Running down a mountain with almost nothing on my feet.

I always loved running up mountains.  The effort, pacing, spirit, terrain, and weather all posed challenges which differed day to day.  While living in Colorado I became proficient in this- finishing 2nd twice in the Pikes Peak Ascent and top 5 each of the six times I ran this before moving back to the East Coast.

What I did not like was running down the hills.  For some reason it tore me up.  I could run softly and lightly up but had not mastered the art of down and actually had concluded it was impossible, except for a choice few like mountain guru Matt Carpenter who floated up and down the mountains.

I left Colorado in 2005 and since this time have evolved in my understanding of proper form, true barefoot technique, and what footwear does and doesn’t do.  I once believed that the more cushion the better, but still had large muscle soreness after 3000 foot ascents followed by descents.  I looked forward to trips to Aspen and Vail where I could run up and take a Gondola down….ahhhhh.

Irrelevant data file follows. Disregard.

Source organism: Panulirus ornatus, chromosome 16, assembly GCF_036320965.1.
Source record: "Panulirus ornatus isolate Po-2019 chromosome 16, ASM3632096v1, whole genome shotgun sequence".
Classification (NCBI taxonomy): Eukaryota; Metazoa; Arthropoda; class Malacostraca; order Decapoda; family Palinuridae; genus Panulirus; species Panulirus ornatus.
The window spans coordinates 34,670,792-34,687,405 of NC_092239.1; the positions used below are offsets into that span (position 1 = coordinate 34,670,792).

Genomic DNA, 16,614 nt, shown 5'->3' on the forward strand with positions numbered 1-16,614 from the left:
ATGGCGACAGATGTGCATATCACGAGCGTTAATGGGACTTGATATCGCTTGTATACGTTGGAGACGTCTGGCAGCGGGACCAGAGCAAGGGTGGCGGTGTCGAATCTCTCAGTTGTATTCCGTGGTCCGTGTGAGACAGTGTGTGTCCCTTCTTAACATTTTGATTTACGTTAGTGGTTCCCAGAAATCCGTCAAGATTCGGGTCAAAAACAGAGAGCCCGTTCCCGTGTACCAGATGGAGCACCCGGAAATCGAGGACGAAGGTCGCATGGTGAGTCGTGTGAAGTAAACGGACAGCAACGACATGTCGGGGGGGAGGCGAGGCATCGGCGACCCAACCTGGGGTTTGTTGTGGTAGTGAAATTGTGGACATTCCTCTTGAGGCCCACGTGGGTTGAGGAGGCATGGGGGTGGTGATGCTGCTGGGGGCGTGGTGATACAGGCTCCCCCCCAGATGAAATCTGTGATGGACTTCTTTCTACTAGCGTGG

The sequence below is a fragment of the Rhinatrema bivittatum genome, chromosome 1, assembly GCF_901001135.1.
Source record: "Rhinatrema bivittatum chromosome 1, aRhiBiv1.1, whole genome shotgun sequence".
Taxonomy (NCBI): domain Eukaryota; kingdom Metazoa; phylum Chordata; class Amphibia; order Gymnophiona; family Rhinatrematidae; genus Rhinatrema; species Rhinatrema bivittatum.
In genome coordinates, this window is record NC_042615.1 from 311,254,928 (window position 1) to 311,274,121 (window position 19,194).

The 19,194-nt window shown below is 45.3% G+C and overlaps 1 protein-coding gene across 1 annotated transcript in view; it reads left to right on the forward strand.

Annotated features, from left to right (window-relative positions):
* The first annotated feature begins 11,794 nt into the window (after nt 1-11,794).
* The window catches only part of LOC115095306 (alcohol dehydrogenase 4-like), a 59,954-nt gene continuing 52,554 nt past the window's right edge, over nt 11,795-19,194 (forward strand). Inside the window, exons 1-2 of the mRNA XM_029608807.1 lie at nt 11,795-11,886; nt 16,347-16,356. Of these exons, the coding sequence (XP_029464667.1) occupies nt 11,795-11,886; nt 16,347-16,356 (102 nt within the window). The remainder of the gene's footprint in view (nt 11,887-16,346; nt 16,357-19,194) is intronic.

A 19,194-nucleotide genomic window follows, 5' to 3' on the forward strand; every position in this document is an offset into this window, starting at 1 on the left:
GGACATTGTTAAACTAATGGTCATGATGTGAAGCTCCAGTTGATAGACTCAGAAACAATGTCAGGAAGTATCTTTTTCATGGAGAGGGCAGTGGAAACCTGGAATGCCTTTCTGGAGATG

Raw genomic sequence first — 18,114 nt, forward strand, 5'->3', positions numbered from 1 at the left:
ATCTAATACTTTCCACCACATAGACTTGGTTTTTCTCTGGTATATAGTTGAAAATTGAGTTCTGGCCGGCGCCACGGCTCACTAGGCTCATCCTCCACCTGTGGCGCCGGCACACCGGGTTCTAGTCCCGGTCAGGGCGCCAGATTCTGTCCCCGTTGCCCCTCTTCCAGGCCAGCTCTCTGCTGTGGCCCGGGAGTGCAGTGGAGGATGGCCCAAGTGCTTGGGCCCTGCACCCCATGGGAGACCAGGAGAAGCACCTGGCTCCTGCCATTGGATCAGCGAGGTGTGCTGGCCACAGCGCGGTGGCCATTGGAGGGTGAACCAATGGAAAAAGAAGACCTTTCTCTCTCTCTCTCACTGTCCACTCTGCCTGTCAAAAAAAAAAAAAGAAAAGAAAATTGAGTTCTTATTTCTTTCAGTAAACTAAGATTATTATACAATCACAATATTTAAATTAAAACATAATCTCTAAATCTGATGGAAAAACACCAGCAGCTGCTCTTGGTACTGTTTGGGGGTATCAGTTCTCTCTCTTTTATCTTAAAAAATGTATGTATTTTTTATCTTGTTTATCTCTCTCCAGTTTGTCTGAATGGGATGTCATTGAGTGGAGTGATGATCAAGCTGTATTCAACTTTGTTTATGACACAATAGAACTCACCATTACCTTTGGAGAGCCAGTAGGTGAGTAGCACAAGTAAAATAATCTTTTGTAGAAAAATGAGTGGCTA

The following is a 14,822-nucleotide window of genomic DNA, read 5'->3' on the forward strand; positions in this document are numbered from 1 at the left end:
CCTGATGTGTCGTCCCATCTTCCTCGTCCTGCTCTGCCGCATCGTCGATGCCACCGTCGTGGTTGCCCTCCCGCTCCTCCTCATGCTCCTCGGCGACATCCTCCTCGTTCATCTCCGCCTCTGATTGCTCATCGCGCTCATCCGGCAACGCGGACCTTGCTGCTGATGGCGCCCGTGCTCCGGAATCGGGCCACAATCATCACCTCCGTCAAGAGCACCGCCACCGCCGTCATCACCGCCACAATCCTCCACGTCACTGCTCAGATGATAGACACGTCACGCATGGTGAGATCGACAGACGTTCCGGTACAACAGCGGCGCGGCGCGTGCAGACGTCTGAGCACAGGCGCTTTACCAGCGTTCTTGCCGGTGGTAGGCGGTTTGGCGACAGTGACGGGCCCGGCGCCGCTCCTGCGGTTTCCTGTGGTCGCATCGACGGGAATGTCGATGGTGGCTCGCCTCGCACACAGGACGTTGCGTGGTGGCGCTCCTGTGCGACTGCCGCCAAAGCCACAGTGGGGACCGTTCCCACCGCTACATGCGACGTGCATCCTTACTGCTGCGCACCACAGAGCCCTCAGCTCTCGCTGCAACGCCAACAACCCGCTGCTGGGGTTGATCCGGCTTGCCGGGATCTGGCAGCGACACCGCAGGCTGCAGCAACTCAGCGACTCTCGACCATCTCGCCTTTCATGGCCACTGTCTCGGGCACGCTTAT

This year while on vacation in Colorado I did the acid test experiment.  I ran up and down Vail Mountain every day for a week in an barefoot style shoe called the Terra Plana EVO.  This is a 14 mile round trip starting at 8000 ft and climbing to 11000 feet then return.  Each day I felt stronger and lighter on the descents, reveling in feeling every rock and adapting my form for a soft landing.  My friend Todd Parker joined me on several days in his Vibram Five Fingers.  He also gets it.

With good barefoot form the fear of the descent is gone.   Next challenge is the true mountain ultra.

My good friends Sarah and Grant Moerschel also made the trip from West Virginia and shared their experience of running up and down the mountain in their minimalis trail shoes purchased at Two Rivers Treads.  They trusted their instinct and left the heavy hikers at home.

Advertisements
This entry was posted in Uncategorized. Bookmark the permalink.

Leave a Reply

Fill in your details below or click an icon to log in:

WordPress.com Logo

You are commenting using your WordPress.com account. Log Out / Change )

Twitter picture

You are commenting using your Twitter account. Log Out / Change )

Facebook photo

You are commenting using your Facebook account. Log Out / Change )

Google+ photo

You are commenting using your Google+ account. Log Out / Change )

Connecting to %s